You are here
Australia, NZ dollars fall as investors wager on Fed hike
[SYDNEY] The Australian and New Zealand dollars retreated on Tuesday as the market priced in a greater chance of a US Federal Reserve rate hike in December, though firmer commodity prices offered some support.
The Australian dollar fell 0.2 per cent to US$0.7589, unwinding a rally on Monday that had been fuelled by rising oil and iron ore prices. The Aussie has been stuck in a broad range of US$0.7535 and US$0.7693 over the last three weeks.
The greenback rose against most currencies after Democrat Hillary Clinton widened her lead in US Presidential election polls over Republican Donald Trump, whose campaign is reeling from the impact of sexually aggressive comments he made about women in a video broadcast on Friday.
Investors tend to see a Mrs Clinton victory as a reaffirmation of the status quo, while a Mr Trump victory would entail such policy uncertainty that the Fed might balk at tightening.
"The USD appears to be benefiting from the perception that a Clinton win will open the way for a December hike," said Rodrigo Catril, currency strategist at National Australia Bank.
According to the CME Fed watch, the market is pricing in a 70 per cent chance of a rate hike in December compared with about 65 per cent last week.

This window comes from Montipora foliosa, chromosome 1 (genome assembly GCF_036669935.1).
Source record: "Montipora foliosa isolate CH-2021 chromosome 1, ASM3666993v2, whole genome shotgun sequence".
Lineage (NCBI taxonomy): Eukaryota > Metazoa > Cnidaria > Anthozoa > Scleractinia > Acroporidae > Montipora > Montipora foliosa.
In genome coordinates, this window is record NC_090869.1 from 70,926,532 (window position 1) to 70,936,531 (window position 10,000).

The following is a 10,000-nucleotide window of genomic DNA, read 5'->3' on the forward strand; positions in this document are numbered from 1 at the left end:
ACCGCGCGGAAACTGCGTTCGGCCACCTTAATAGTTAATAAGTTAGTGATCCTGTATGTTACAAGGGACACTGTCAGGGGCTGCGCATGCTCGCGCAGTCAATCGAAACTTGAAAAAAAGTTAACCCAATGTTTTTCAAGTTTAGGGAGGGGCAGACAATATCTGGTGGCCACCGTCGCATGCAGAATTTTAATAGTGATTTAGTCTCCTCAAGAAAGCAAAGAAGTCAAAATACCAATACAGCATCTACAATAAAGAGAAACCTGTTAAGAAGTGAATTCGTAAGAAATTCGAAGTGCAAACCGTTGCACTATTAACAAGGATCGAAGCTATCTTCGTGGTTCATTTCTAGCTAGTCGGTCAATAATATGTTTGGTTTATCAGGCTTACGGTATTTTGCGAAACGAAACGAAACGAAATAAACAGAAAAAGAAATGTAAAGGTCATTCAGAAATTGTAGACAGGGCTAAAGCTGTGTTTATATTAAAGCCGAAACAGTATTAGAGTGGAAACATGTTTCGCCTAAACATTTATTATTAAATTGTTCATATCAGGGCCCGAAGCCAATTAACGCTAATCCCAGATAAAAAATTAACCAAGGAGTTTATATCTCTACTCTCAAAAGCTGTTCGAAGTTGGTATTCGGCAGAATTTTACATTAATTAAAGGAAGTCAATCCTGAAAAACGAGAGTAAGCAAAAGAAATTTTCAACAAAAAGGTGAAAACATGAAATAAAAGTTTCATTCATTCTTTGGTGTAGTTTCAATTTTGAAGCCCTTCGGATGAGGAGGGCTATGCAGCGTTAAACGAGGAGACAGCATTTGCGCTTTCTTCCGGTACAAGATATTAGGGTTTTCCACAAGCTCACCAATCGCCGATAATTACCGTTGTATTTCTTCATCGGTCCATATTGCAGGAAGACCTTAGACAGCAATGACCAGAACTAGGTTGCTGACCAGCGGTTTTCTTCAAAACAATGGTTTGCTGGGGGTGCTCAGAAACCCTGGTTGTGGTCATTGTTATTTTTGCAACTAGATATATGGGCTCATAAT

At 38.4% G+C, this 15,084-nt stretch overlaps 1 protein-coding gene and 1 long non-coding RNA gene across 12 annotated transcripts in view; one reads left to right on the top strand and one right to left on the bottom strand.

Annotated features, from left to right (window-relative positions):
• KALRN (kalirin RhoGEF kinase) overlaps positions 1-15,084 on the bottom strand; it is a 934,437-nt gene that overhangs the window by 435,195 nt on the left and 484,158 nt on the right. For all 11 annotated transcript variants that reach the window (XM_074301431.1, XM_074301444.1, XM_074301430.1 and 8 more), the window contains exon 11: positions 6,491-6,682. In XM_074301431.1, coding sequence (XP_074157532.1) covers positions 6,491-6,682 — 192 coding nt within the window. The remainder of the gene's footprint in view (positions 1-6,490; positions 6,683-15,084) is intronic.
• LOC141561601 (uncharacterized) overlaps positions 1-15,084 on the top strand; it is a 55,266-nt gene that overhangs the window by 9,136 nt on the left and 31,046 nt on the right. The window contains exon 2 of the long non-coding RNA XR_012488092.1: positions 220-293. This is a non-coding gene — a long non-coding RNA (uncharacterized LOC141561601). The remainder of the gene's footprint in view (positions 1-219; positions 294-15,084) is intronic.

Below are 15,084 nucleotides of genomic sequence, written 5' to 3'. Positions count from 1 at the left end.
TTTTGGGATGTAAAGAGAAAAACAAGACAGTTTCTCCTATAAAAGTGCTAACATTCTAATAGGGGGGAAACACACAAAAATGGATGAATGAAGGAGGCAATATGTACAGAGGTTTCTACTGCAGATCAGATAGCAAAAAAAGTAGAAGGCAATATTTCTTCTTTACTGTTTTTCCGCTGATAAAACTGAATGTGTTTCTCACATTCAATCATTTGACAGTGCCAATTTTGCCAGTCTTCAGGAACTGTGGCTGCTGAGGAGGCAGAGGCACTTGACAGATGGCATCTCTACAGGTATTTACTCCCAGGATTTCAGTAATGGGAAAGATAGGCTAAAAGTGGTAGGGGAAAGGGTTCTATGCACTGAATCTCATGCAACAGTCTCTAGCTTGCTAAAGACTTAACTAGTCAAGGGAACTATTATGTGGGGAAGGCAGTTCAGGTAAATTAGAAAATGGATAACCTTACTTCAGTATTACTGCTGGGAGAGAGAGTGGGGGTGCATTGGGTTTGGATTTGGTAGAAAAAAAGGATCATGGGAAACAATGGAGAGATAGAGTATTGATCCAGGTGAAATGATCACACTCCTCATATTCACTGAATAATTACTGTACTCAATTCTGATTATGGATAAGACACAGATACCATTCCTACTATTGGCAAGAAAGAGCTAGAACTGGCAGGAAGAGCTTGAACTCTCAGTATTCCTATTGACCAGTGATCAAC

The Aussie, and its Canadian cousin, had shown some resilience after oil prices hit a one-year high on Monday as Russia agreed to join other producing nations in curbing crude output.
The Aussie is sensitive to commodity prices as Australia is a major exporter of natural resources.
Elsewhere, the Aussie held near three-year highs against the British pound at A$1.5509. It stood near a 2-month peak against its New Zealand counterpart and at one-month highs against the Japanese Yen.
The New Zealand dollar edged down on Tuesday, slipping to US$0.7134, from as high as US$0.7202 the previous day.
Still, analysts argued the strength of the domestic economy would limit the losses.
"We find it difficult to ignore local positives, including the prospect of 3.5-4 per cent GDP growth, still high relative interest rates...these factors will lend the NZD some support,"said David Croy, senior rates strategist at ANZ.
Data out on Tuesday showed spending via electronic cards had jumped 1.9 per cent in September on the previous month, extending a run of upbeat indicators.
New Zealand government bonds eased, sending yields 3 basis points higher at the long end of the curve.
Australian government bond futures were weak too, with the three-year bond contract down 5 ticks at 98.33. The 10-year contract fell 7 ticks to 97.775.